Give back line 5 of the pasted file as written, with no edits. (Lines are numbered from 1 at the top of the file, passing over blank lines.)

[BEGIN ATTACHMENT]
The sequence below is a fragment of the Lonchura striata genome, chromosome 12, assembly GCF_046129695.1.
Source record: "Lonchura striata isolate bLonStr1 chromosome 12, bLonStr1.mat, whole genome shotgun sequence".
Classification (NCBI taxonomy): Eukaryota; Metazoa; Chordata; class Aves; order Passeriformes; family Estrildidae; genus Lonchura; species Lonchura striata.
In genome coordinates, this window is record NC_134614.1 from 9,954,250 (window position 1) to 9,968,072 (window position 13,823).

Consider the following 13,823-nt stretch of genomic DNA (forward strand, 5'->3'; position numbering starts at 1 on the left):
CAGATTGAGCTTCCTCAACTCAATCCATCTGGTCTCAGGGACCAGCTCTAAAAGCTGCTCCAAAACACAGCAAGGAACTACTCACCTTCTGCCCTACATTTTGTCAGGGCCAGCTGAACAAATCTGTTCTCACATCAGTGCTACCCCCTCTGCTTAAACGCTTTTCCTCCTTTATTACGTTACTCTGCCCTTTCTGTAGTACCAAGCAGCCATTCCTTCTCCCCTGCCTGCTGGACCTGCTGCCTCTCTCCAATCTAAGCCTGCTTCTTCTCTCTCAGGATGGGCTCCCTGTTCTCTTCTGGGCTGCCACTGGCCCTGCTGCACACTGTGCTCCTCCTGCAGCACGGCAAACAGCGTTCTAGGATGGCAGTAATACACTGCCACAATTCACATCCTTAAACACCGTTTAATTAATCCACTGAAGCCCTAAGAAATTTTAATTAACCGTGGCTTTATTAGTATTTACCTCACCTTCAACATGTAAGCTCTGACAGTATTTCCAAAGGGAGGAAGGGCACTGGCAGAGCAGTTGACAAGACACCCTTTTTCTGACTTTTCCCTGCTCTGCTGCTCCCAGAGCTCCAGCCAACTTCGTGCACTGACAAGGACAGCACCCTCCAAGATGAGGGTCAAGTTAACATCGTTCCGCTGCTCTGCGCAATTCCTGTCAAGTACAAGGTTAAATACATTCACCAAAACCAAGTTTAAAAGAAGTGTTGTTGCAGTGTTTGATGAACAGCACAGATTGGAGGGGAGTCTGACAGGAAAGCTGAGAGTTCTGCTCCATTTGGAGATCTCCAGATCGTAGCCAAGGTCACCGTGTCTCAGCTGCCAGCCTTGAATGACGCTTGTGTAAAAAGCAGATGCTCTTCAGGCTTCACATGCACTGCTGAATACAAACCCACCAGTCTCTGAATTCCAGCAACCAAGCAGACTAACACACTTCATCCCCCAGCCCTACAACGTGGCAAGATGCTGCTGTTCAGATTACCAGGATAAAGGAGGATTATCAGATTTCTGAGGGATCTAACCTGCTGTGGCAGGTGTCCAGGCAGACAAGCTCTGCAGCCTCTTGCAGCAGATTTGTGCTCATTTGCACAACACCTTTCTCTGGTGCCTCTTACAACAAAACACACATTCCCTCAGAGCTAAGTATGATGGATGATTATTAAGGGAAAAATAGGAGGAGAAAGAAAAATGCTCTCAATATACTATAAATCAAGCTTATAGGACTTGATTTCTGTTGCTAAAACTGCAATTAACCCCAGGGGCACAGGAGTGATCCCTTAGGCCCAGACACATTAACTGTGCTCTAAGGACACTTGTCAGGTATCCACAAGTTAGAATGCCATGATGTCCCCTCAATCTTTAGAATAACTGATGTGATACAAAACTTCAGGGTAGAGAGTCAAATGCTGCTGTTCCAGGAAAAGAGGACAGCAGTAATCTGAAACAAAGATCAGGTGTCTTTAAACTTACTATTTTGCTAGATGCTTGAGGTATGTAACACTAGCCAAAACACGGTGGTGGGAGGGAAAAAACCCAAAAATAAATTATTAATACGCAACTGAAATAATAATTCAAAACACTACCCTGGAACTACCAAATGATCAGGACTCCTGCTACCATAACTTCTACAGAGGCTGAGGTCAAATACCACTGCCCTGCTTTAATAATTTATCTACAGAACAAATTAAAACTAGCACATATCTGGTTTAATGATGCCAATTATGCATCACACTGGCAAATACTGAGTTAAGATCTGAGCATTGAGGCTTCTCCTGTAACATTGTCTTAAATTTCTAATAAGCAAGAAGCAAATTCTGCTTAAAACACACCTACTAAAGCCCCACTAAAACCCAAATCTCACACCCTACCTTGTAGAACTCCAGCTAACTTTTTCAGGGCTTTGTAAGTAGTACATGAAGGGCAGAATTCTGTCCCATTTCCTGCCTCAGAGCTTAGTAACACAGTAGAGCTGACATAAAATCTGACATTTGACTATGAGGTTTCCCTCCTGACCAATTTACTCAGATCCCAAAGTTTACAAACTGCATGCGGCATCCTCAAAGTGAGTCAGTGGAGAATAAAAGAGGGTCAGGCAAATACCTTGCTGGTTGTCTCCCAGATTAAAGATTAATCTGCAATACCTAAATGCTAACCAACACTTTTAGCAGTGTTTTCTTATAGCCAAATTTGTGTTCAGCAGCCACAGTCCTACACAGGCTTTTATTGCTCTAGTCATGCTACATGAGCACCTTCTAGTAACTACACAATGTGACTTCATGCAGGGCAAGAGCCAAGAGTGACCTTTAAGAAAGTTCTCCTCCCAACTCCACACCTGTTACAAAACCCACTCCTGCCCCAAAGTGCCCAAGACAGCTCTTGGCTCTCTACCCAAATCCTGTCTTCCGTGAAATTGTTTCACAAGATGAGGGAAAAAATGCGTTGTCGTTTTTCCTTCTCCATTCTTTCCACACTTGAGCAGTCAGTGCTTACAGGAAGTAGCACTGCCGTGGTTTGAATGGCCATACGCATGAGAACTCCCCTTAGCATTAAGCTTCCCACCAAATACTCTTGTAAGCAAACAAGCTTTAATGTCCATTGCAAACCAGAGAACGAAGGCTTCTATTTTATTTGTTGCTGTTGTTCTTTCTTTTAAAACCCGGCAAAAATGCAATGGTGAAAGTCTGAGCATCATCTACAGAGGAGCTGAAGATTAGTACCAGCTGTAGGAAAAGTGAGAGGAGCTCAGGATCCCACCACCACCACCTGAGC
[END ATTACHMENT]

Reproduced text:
Consider the following 13,823-nt stretch of genomic DNA (forward strand, 5'->3'; position numbering starts at 1 on the left):